Competition

How to Manage Suppliers

Incentives are the cherry on the top – not the actual pudding.

Supply line Michael Menegos has managed and worked in bars in London, Barcelona as well as his hometown of Athens – and he’s shortly opening in Paris in partnership with a major player. Ahead of his new venture in the French capital, Michael takes time out to offer some great tips on something he has plenty of experience in: working with suppliers.

“First off, I always want to establish a relationship of mutual trust with my supplier, to almost become co-workers in the same field. I would like him to be transparent, confident in what he’s selling me, know what’s in the bottle, and why he wants a place on my back bar. He has to know my audience. If I’m running a high volume bar, I don’t want him forcing a top-of-the-range product on me, as it’s just going to gather dust on the top shelf. So look out for how well the supplier has done his research, and thought about what you need. A good supplier will know your market already, and not be discovering it as he’s trying to build his brand.

Then – and this is really crucial – I want them to try the product with me, to actually physically open the bottle during an appointment. I like to sit down in a civilised way and discuss what’s on offer, without any pretentiousness or big talk.

We want to see how we’re going to sell this drink together. Ok, there are listings fees and occasional incentives, but essentially we’re not being paid by the drinks company to sell their product, so they have to recognise the need to build something that goes beyond a mere commercial agreement. Even a seller of a massive line has to build advocacy.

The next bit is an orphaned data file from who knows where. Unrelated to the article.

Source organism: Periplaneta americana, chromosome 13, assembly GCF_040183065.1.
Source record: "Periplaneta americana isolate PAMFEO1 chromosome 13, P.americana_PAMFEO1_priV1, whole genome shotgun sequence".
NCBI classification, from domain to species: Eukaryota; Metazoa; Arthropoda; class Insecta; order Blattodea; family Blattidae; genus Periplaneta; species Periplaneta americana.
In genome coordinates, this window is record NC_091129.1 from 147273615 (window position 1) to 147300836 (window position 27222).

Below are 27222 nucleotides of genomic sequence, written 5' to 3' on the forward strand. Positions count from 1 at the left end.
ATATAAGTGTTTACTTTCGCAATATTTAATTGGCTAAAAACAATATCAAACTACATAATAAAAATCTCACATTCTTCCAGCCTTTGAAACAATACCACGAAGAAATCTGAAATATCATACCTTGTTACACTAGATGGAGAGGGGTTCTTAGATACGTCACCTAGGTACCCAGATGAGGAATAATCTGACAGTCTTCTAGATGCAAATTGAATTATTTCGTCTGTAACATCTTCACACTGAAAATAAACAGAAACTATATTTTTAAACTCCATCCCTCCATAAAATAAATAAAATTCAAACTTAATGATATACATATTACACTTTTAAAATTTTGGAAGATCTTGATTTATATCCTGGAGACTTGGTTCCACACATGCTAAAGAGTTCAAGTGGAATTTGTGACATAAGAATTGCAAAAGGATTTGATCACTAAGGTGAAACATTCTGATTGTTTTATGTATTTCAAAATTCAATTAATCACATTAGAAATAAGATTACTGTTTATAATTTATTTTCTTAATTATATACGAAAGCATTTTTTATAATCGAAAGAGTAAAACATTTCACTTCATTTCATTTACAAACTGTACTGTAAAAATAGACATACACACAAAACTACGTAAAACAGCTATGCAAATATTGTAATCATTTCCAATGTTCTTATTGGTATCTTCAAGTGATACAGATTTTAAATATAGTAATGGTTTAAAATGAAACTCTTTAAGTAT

Then they should be telling you some rituals, tricks and stories to help you sell the product. Incentives are fine, but they’re just the cherry on the top – not the actual pudding. It’s really helpful if you can agree to a trial period for a product that might be difficult to sell, one that is unknown or trying to relaunch in a very different way.

And look out for those listings fees. In the short term of course they can help, but long term they can consume bar owners and be destructive. That’s because you end up listing not what your guests want, but what offers you the most cash.

It’s much more helpful if you can get a supplier to offer money for educational and training purposes – helping bartenders visit the place where the product is made, or gain the benefits of sales and management techniques learnt at the larger companies.

I’m not saying don’t take a listings fee – many of you have mortgaged your house to open a bar. And if you’re transparent about incentives with guests, they’re fine. But be very careful!

Just remember to look out for those suppliers that bother to sit down at your bar and have a drink – people that spend time with you and actually listen to what you say rather than pushing their agenda. They’re the ones you really need to work with.”